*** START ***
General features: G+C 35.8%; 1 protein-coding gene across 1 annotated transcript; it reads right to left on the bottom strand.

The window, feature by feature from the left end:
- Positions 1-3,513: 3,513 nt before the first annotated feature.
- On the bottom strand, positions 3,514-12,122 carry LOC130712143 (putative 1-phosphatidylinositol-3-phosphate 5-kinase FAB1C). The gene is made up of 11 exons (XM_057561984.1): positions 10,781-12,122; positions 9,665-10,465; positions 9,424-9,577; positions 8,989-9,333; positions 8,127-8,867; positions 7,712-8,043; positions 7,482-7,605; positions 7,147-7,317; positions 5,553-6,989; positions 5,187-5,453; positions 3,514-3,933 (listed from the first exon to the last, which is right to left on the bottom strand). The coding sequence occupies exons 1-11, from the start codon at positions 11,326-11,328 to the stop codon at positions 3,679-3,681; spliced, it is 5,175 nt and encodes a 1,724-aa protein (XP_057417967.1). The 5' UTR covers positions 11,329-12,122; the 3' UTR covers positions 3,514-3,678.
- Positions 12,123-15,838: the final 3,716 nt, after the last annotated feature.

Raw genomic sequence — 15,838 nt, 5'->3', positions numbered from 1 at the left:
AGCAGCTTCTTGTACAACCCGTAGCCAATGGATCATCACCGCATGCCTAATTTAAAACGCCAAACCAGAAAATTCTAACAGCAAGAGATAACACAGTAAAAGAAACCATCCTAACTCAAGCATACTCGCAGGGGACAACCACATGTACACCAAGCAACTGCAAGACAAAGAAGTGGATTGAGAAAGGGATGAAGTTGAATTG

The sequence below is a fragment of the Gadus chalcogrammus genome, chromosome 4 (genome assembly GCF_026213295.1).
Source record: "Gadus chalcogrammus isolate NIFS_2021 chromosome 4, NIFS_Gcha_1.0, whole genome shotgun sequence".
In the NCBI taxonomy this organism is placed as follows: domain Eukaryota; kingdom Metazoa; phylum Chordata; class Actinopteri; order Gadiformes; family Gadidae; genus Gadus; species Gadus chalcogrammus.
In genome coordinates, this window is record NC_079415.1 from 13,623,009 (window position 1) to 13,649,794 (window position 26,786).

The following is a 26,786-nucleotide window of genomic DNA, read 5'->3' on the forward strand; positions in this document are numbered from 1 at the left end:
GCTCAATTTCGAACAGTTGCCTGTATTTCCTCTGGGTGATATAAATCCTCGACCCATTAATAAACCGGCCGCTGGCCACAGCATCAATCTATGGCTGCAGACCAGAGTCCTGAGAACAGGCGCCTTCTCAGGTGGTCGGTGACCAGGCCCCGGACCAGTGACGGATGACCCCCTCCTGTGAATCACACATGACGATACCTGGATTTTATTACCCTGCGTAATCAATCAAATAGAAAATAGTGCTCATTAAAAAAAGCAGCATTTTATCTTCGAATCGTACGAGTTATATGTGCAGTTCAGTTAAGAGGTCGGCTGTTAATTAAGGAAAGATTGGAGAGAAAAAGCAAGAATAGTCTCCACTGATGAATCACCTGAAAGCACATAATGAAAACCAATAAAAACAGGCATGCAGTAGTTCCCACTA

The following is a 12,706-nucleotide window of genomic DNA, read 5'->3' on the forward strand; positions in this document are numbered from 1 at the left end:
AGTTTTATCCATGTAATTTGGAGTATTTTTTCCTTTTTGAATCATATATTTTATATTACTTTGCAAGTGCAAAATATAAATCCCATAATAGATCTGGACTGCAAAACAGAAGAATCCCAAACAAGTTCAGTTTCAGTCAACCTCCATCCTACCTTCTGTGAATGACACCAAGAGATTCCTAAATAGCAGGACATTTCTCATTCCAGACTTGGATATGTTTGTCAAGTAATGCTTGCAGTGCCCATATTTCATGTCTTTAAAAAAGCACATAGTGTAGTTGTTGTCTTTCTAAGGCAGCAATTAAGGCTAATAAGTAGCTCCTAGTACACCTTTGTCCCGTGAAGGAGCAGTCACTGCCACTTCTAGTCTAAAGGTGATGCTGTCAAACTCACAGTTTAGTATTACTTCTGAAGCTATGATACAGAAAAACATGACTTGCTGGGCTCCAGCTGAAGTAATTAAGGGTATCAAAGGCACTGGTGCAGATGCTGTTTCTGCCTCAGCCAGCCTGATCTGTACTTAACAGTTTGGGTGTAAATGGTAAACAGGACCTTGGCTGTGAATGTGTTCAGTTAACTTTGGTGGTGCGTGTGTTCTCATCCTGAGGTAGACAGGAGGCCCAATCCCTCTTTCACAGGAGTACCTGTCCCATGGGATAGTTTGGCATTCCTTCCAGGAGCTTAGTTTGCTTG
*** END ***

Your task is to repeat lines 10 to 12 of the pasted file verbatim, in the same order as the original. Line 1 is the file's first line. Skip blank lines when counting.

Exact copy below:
In the NCBI taxonomy this organism is placed as follows: domain Eukaryota; kingdom Metazoa; phylum Chordata; class Actinopteri; order Gadiformes; family Gadidae; genus Gadus; species Gadus chalcogrammus.
In genome coordinates, this window is record NC_079415.1 from 13,623,009 (window position 1) to 13,649,794 (window position 26,786).

The following is a 26,786-nucleotide window of genomic DNA, read 5'->3' on the forward strand; positions in this document are numbered from 1 at the left end: